LONDON – The Flashback Trojan could be on the wane despite infecting as many as 50,000 Apple computers in the UK at its peak, an analysis of the malware’s bot traffic by Kaspersky Lab has concluded.
Kaspersky’s peak infection numbers were 670,000, it said, a verification of the roughly 600,000 figure put out by security company Dr. Web last week. This still makes the incident the largest confirmed Mac malware outbreak yet recorded.
Using traffic ‘captured’ from the botnet by reverse engineering its Command and Control infrastructure, Kaspersky now estimates that roughly 300,000 of the infections were in the US, 94,000 in Canada, 47,000 in the UK, and almost 42,000 in Australia.
A clutch of countries in the EU, plus Mexico and Japan showed levels under 10,000 that probably reflect the website hosts used to spread it.
Exactly what is happening to the botnet now that it is famous is not clear. Kaspersky said it had seen an encouraging decline in the number of active bots to 237,000 over the Easter weekend, but this could reflect only those machines that were trying to connect to the C&C servers during the measured time period.
Falling or not, the outbreak has alarmed Apple sufficiently for a company infamous for its tardy security response to issue a Java update for OS X v10.7 and Mac OS X v10.6, recommending that those running earlier versions simply disable the software altogether through the browser.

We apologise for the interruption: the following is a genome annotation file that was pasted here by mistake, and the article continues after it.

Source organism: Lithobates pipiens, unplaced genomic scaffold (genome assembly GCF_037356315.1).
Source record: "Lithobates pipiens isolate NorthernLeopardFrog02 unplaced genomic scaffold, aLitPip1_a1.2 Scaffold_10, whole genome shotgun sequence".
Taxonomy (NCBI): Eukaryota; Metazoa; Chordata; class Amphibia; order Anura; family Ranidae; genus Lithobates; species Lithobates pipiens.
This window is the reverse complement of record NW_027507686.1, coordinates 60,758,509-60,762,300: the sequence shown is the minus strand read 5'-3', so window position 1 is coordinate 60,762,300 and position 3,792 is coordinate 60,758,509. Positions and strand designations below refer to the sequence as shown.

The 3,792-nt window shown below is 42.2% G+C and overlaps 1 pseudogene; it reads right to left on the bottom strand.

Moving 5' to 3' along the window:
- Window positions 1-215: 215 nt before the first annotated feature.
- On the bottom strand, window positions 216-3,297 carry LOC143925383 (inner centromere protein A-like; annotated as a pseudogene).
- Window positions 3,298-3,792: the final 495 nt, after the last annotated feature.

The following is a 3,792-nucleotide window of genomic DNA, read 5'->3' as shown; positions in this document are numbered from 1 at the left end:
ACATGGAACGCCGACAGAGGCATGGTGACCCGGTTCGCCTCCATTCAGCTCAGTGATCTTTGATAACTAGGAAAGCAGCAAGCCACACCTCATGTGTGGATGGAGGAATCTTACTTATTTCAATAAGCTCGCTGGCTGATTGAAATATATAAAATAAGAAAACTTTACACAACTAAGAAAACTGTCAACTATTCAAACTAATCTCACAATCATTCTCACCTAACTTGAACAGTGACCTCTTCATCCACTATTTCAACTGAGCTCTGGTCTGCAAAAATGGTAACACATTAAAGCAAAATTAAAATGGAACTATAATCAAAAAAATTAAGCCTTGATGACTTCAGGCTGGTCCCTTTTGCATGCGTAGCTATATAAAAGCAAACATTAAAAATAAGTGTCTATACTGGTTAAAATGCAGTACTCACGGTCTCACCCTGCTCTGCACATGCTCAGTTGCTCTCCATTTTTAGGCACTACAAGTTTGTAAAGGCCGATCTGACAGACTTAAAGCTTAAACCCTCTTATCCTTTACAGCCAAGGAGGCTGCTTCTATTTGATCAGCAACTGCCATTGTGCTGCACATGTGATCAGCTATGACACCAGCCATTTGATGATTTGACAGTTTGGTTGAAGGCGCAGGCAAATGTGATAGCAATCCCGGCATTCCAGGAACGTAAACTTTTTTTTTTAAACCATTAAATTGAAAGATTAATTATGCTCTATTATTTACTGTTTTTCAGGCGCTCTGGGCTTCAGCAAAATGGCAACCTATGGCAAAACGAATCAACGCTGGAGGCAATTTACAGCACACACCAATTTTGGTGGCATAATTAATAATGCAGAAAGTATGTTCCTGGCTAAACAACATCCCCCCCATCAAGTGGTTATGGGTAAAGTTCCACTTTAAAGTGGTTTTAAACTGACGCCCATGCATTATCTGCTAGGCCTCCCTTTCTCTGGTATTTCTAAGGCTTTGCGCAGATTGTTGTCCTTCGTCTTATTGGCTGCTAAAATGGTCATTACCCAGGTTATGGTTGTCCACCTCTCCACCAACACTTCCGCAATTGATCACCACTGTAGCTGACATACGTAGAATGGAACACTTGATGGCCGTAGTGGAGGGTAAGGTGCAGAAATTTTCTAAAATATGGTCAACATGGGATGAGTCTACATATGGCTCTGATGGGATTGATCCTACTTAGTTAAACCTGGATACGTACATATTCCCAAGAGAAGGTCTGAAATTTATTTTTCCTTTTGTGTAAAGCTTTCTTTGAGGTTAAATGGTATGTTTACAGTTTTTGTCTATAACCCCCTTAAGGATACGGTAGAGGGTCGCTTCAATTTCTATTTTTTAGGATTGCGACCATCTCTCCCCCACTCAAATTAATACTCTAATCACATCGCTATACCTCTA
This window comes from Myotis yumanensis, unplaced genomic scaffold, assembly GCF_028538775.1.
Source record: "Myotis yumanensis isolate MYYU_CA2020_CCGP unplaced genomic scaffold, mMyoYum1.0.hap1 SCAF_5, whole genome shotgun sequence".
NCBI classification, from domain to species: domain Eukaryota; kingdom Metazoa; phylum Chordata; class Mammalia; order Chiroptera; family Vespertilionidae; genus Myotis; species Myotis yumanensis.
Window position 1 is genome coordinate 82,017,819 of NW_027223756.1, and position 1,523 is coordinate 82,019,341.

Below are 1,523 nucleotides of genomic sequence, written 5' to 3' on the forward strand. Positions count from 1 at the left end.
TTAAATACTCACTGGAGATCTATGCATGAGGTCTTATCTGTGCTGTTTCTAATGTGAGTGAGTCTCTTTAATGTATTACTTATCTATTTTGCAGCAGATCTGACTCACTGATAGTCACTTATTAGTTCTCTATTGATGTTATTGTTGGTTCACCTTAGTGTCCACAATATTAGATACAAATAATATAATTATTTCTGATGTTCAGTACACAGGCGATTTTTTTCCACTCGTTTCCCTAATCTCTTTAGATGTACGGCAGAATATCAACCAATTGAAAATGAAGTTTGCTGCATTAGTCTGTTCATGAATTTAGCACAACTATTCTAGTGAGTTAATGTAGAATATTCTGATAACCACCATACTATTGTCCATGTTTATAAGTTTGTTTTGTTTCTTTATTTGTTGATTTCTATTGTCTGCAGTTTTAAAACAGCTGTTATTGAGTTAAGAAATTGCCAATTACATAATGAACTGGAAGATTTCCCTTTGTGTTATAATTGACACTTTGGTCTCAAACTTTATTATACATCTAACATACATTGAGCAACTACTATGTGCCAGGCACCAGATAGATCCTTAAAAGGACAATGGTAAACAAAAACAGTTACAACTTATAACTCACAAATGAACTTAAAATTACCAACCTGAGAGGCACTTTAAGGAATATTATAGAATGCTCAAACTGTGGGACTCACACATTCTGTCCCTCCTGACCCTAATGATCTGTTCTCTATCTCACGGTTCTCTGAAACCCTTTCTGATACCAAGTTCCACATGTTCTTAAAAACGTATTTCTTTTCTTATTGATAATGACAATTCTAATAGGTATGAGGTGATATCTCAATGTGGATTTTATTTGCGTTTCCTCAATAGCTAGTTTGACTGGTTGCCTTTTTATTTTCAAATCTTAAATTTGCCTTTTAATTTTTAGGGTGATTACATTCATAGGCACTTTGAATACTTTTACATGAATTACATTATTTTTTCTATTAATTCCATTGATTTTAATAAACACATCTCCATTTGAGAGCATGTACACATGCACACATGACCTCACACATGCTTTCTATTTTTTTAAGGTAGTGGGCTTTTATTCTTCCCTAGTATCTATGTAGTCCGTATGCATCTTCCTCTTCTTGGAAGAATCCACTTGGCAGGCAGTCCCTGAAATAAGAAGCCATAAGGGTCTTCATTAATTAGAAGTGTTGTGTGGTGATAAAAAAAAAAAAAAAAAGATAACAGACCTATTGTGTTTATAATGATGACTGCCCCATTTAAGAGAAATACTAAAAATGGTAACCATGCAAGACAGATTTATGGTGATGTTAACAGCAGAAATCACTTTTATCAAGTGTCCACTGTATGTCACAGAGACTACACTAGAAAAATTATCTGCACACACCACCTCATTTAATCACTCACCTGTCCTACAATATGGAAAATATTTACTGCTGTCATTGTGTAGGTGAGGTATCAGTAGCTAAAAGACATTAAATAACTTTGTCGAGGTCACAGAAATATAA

The company has also said it is planning to issue a tool to detect and remove Flashback (or ‘Flashfake’ as Kaspersky calls it).
Not everyone is impressed with Apple’s response and that criticism is likely to grow if Flashback turns out to be merely chapter one of a new age of (relative) Mac insecurity.
“Apple knew about this Java vulnerability for three months, and yet neglected to push through an update in all that time. The problem is exacerbated because up to now Apple has enjoyed a mythical reputation for being ‘malware free’,” said Kaspersky Lab’s chief security expert, Alexander Gostev.
“Too many users are unaware that their computers have been infected, or that there is a real threat to Mac security.”
As long predicted by experts working at security companies sometimes criticised for spreading FUD, Apple’s first major malware problem has come through a weakness routinely used to target Windows users, namely Java. Patching the vulnerability won’t make future attack less likely – as in the PC world new Java flaws keep appearing, demanding continuous vigilance.
Flashback, which can appear as the offer of a fake Flash update, has been around for more than six months although recent versions work using drive-by downloads requiring no user interaction.